So many nefarious schemes, so little time. Mrs. Lear's recommendation is, "we should all be on alert. If for whatever reason we don't win back Congress in November the only real answer will be to take to the streets."
Congressman Harold Ford, running for the Senate in Tennessee, just received free publicity that most candidates can only dream about. With only a couple of weeks to go until the election, he made the cover of Newsweek.
"Not Your Daddy's Democrats" it says next to Mr. Ford's flattering photo, and the accompanying article strongly suggests that Harold Ford is at least a moderate and possibly even a conservative. Yes, the party of Howard Dean and Nancy Pelosi has opened a huge tent and today's Democratic candidates - like Mr. Ford - are far from liberal. Or are they?
Once you get past the article's points about Harold Ford appealing to Christians and opposing gay marriage and partial-birth abortion, you learn: "According to Congressional Quarterly, Ford supported his party upwards of 85 percent of the time in most years since Bush took office." Yes, it took more than 20 paragraphs into the lengthy article, but finally it's acknowledged that maybe Mr. Ford isn't all that far away from Howard Dean and Nancy Pelosi after all.
CBS News today is carrying the AP story, "Dems to Use Moderation if They Win House." Written by Associated Press writer Andrew Taylor, the article appears intended to quiet any anxieties about what a Democratic majority in the House will mean.
"They're mostly a liberal bunch. Yet the would-be chairmen in a House under Democratic control promise to rule from the center. They'd have little choice, given the likely balance of power they would confront if elected."
Later in the story:
"What won't be seen is any serious move to impeach Bush, even though the top Democrat on the Judiciary Committee, Rep. John Conyers of Michigan, has introduced a bill calling on Congress to determine whether there are grounds for impeachment over the government's warrantless wiretapping program.
"Conyers already has been overruled by Democratic leaders including would-be Speaker Nancy Pelosi of California, who dismiss any talk of impeachment."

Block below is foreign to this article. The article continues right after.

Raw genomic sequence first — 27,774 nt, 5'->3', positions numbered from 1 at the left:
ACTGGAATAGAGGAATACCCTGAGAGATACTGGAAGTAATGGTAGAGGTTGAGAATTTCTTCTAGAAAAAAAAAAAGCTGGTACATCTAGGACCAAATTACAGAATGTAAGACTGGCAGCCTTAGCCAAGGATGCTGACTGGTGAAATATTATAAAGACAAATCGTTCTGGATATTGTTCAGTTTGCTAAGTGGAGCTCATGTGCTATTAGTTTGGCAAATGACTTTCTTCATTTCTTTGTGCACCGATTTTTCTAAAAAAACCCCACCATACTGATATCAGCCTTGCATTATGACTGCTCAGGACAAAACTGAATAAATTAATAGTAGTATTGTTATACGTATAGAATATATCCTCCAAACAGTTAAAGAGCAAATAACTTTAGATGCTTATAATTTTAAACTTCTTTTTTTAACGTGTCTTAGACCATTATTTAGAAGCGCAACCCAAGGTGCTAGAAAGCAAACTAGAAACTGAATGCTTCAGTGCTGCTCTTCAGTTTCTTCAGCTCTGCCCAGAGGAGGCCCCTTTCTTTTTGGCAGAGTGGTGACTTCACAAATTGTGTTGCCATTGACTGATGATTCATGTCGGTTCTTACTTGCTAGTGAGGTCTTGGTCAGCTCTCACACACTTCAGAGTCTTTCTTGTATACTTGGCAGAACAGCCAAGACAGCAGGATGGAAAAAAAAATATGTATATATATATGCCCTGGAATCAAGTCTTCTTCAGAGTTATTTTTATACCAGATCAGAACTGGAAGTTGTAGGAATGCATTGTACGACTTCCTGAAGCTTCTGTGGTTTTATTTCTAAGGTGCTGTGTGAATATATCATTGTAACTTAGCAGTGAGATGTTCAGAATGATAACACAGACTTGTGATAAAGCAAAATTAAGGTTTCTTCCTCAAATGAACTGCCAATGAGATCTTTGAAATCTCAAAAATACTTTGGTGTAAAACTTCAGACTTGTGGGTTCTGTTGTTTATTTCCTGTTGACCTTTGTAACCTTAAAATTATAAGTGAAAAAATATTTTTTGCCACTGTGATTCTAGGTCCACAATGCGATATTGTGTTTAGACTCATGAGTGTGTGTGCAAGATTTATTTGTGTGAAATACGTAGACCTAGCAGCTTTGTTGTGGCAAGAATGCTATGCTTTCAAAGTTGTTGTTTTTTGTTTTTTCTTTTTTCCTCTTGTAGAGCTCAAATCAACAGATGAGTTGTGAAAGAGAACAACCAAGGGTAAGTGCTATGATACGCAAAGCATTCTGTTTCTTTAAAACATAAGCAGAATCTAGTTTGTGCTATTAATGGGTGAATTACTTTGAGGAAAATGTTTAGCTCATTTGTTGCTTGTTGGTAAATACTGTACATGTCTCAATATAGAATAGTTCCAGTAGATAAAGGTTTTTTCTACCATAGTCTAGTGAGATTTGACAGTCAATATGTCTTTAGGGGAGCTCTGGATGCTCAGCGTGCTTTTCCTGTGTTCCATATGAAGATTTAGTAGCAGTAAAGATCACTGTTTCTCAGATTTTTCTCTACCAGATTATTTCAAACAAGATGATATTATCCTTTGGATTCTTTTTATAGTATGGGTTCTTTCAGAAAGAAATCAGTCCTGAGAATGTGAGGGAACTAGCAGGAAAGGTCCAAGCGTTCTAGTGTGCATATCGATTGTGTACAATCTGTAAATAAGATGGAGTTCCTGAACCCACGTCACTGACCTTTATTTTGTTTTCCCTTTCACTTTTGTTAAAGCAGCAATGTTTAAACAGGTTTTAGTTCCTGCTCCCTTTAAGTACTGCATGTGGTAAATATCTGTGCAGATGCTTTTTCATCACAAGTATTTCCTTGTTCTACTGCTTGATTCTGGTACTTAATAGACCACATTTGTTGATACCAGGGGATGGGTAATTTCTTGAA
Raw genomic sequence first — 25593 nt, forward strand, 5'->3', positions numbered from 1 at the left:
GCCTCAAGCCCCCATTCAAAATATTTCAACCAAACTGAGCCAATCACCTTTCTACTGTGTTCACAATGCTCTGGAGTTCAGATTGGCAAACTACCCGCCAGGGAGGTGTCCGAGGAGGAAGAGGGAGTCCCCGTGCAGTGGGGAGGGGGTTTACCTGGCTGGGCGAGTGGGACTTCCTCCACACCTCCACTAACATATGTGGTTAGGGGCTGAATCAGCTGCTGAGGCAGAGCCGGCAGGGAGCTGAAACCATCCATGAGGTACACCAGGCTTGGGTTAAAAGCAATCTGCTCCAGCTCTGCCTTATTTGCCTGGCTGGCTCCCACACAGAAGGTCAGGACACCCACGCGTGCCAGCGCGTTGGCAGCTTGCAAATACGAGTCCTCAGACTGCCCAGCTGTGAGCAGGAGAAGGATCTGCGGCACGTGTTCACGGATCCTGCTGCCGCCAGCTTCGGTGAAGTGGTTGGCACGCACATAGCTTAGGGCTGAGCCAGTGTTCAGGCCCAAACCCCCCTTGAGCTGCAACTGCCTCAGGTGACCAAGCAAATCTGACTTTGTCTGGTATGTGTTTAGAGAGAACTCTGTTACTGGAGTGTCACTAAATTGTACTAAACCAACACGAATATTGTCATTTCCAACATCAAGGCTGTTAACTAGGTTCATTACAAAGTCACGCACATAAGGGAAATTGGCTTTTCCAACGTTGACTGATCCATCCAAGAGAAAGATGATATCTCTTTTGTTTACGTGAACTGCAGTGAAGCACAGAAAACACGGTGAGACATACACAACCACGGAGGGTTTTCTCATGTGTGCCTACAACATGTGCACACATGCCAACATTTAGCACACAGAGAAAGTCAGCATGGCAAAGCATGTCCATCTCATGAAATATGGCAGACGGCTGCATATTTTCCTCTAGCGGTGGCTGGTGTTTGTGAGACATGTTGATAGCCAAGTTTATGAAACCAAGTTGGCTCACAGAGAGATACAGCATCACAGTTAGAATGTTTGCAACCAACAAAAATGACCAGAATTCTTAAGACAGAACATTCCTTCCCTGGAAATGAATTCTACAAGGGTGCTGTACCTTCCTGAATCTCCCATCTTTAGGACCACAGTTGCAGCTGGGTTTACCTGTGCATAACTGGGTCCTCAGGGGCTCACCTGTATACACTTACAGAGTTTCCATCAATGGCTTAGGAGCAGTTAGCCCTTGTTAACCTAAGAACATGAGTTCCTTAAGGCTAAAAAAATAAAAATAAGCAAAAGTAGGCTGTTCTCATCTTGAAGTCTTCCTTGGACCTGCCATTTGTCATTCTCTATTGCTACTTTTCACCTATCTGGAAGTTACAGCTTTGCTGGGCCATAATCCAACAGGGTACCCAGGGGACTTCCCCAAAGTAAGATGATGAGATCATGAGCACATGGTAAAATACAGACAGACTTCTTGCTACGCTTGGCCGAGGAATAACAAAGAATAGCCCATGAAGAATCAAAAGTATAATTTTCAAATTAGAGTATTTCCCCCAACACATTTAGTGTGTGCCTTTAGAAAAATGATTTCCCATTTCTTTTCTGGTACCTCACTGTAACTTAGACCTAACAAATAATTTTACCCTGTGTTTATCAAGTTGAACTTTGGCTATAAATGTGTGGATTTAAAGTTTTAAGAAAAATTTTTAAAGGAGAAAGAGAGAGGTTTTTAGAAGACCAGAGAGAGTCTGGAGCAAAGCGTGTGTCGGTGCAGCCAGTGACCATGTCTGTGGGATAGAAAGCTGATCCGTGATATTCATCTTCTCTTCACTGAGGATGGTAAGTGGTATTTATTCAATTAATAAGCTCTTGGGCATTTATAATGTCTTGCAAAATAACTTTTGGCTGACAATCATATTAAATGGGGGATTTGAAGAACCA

"This was a threat that appeared on a Web site. It said that dirty bombs would be detonated this Sunday outside NFL games in seven U.S. cities: Miami, New York, Atlanta, Seattle, Houston, Oakland, and Cleveland.
"The Department of Homeland Security is saying there is no credible intelligence to support these claims, no credible information to indicate such attacks will take place. But, out of an abundance of caution, they informed the NFL and other officials, so they can take the actions that they deem to be appropriate."
Despite DHS's statement, CNN political analyst and Clinton boot licker Paul Begala was quick to suggest a conspiracy:
Some people still think of the Chicago Tribune as the voice of conservative Republicanism. The truth is that it hasn't been for many years.
Today's editorial endorsements by the newspaper provide fresh evidence of how the once mighty Tribune has fallen. The Tribune endorsed seven Illinois candidates for Congress; every one of them is a liberal Democrat.
Moreover, the incumbent Democrats the Tribune recommends include some of the most liberal representatives in Congress:
Bobby Rush, according to the nonpartisan National Journal, in 2005 voted more liberal on social policy issues than 96 percent of the Representatives.
Jesse Jackson, Jr., according to the same index, in 2005 voted more liberal on social policy issues than 86 percent of his colleagues.
It could have been Speaker Dennis Hastert's team skills or dexterity or experience or ingenuity that is being tested, but no, it's his "mentality."
It takes until the second paragraph for the authors, Michael Grunwald and Jim VandeHei, to make the relevant point that Mr. Hastert is "the beefy former wrestling coach - who's a bit bearlike himself." Just in case that's too subtle, we're later advised: "He looks like a cross between actor Wilford Brimley and Jabba the Hutt, and his unassuming Midwestern public demeanor makes for dull television."
Today's Boston Globe reports: "Former U.S. Rep. Gerry Studds, the first openly gay person elected to Congress, died early Saturday, days after he was admitted to the hospital after collapsing while walking his dog, his husband said."
The reference to a "husband" may take some of us aback, and the timing of Mr. Studds' passing is certainly coincidental in light of the Mark Foley scandal.
Saturday's Washington Post includes the article "Democratic Faces That Could Launch Thousands of Votes." Authored by staff writer Shailagh Murray, the story states: "By a combination of luck and design, Democrats seem to be fielding an uncommonly high number of uncommonly good-looking candidates.